Listen: Honoring Seiji Ozawa on His 81st Birthday
Thursday, September 01, 2016
"He was born to conduct. Absolutely born to conduct," says Boston Symphony Orchestra assistant principal bassist Larry Wolfe of Seiji Ozawa. "His physique, his gestures, his mannerisms, his grace — oh my God, the grace of that man on the podium was just stunning."
On the occasion of Ozawa's 81st birthday on Sept. 1, WQXR's Merrin Lazyan spoke to Wolfe about Ozawa's qualities as a conductor. Wolfe was three years into his tenure at the BSO when the Japanese maestro became its music director in 1973. Ozawa would go on to hold the post for 29 seasons — longer than anyone else in the orchestra's history.
In addition, he's founded the Saito Kinen Orchestra, dedicated to his former teacher; the Matsumoto Festival; and Tokyo Opera Nomori all in Japan. In 2004, he also began the International Music Academy in Switzerland, where he works with young chamber musicians. Over the past few years, health issues have limited his engagements.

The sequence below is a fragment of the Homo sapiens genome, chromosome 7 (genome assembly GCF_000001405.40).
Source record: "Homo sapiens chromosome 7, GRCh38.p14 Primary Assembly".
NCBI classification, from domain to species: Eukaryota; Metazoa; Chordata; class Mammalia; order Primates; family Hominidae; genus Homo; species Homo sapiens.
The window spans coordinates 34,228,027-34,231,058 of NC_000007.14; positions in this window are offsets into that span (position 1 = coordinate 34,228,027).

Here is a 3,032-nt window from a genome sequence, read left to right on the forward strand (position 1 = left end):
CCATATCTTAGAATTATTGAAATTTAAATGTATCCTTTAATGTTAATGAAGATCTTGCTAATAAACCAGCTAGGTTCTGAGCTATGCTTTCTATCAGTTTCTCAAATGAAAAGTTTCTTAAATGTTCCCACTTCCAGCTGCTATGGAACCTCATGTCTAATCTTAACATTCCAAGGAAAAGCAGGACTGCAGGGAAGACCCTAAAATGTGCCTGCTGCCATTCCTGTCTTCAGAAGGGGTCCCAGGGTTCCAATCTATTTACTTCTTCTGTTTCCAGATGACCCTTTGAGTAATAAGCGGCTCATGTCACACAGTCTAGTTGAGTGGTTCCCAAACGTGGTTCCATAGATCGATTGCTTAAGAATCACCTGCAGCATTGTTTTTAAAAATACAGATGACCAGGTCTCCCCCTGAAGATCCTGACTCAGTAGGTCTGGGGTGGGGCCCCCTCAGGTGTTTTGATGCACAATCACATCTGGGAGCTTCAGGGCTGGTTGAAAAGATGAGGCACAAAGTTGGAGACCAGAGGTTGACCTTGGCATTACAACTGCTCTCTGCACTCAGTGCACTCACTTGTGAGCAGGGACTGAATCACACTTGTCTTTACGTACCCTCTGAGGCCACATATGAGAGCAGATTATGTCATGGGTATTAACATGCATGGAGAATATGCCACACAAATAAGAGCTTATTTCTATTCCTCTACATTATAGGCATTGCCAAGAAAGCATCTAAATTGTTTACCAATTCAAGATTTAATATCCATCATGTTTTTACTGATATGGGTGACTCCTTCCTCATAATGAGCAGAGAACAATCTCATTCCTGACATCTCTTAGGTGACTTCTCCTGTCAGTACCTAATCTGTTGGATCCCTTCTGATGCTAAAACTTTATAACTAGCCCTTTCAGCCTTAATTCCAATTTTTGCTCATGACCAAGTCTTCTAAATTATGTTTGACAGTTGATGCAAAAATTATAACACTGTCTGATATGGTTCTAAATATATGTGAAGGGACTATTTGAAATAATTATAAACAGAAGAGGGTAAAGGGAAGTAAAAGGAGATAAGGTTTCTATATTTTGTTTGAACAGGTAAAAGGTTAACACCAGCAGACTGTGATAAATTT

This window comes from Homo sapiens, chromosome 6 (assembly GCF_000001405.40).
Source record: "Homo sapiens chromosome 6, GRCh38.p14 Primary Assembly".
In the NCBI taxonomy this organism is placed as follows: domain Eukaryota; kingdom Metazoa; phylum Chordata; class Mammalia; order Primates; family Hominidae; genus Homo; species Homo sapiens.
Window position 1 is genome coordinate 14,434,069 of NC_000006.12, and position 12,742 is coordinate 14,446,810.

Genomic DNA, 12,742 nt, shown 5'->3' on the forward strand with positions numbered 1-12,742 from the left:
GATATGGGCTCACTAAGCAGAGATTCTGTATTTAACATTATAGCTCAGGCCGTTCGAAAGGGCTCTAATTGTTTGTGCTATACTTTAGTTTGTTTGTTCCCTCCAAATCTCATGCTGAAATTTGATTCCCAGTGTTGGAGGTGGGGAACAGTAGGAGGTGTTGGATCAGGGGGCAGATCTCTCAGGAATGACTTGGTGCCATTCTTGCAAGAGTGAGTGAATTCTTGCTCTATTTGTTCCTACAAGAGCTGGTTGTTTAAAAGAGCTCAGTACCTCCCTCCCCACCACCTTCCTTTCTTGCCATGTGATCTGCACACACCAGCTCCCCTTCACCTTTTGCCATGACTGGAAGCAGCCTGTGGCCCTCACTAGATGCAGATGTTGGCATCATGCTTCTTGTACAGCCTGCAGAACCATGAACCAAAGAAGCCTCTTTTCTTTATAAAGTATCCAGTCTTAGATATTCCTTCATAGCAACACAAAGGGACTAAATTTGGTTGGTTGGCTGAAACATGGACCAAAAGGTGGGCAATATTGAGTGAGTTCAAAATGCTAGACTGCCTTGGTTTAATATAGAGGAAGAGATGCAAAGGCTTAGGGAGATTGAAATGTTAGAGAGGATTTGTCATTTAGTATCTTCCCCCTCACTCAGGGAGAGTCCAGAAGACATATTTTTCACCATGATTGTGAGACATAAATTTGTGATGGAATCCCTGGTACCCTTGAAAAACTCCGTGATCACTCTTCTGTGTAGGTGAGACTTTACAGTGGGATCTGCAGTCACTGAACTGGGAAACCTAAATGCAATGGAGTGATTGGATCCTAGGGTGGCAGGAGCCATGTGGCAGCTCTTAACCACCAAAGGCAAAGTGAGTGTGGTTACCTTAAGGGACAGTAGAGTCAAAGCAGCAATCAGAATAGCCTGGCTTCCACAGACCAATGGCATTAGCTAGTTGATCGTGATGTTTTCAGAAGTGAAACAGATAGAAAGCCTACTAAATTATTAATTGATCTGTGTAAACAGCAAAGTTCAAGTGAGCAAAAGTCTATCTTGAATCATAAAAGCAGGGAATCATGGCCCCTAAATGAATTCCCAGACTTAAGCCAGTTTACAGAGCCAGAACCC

Ozawa's dedication to music is also at the heart of a forthcoming book of conversations between the maestro and his friend, writer Haruki Murakami, titled Absolutely on Music. In the introduction of the book, which will be released this November, Murakami observes:
"For Seiji Ozawa, music was the indispensable fuel that kept him moving through life. Without periodic injections of live music into his veins, he could not go on living. There was only one way in this world for him to feel truly alive, and that was for him to create music with his own hands and to thrust it as a living, throbbing thing into the faces of an audience: 'Here!'"
Last year Ozawa was honored with a surprise birthday celebration from pianist Martha Argerich and the Saito Kinen Orchestra. (You can see the video of that moment here). May he enjoy many more.
Thank you to Larry Wolfe for his contributions to this feature.